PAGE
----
Here is a dilemma you may find familiar. On the one hand, a life well lived requires security, safety and regularity. That might mean a family, a partner, a steady job. On the other hand, a life well lived requires new experiences, risk and authentic independence, in ways incompatible with a family or partner or job. Day to day, it can seem not just challenging to balance these demands, but outright impossible. That’s because, we sense, the demands of a good life are not merely difficult; sometimes, the demands of a good life actually contradict. ‘Human experience,’ wrote the novelist George Eliot in 1876, ‘is usually paradoxical.’
One aim of philosophy is to help us make sense of our lives, and one way philosophy has tried to help in this regard is through logic. Formal logic is a perhaps overly literal approach, where ‘making sense’ is cashed out in austere mathematical symbolism. But sometimes our lives don’t make sense, not even when we think very hard and carefully about them. Where is logic then? What if, sometimes, the world truly is senseless? What if there are problems that simply cannot be resolved consistently?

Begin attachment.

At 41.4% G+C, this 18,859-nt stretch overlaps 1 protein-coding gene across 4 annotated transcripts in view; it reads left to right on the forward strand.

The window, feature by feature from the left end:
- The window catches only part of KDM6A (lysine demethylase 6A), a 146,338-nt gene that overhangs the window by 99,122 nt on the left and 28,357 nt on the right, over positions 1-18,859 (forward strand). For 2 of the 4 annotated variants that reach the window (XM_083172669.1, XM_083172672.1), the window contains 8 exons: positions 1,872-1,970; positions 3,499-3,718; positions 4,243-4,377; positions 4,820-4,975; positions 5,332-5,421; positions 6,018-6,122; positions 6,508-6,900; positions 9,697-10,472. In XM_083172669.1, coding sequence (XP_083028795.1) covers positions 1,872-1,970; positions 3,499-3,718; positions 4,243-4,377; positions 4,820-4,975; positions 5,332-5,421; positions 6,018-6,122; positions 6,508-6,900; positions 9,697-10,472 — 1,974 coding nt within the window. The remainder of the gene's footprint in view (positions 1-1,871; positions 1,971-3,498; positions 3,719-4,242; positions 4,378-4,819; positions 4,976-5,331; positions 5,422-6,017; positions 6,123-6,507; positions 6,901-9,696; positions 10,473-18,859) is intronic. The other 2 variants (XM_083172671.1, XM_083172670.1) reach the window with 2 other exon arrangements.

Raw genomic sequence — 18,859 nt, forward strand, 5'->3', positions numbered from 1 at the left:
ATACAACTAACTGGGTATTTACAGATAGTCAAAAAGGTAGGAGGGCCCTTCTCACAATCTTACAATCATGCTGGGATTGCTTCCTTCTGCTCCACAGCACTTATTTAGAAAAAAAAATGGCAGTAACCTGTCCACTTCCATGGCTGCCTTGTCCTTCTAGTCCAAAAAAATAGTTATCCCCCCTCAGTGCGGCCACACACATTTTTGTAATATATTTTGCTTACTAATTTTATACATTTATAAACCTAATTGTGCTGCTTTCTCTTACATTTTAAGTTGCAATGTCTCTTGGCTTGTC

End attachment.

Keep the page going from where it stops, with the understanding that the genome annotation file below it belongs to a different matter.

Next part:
Formal logic as we know it today grew out of a project during the 17th-century Enlightenment: the rationalist plan to make sense of the world in mathematical terms. The foundational assumption of this plan is that the world does make sense, and can be made sense of: there are intelligible reasons for things, and our capacity to reason will reveal these to us. In his book La Géométrie (1637), René Descartes assumed that the world could be covered by a fine-mesh grid so precise as to reduce geometry to analysis; in his Ethics (1677), Baruch Spinoza proposed a view of Nature and our place in it so precise as to be rendered in proofs; and in a series of essays written around 1679, G W Leibniz envisioned a formal language capable of expressing every possible thought in structure-preserving, crystalline symbols – a characteristica universalis – that obeys precise algebraic rules, allowing us to use it to find answers – a calculus ratiocinator.
Rationalism dreams big. But dreams are cheap. The startling thing about this episode is that, by the turn of the 20th century, Leibniz’s aspirations seemed close to coming true due to galvanic advances across the sciences, so much so that the influential mathematician David Hilbert was proposing something plausible when in 1930 he made the rationalist assumption a credo: ‘We must know, we will know.’ [Continue reading…]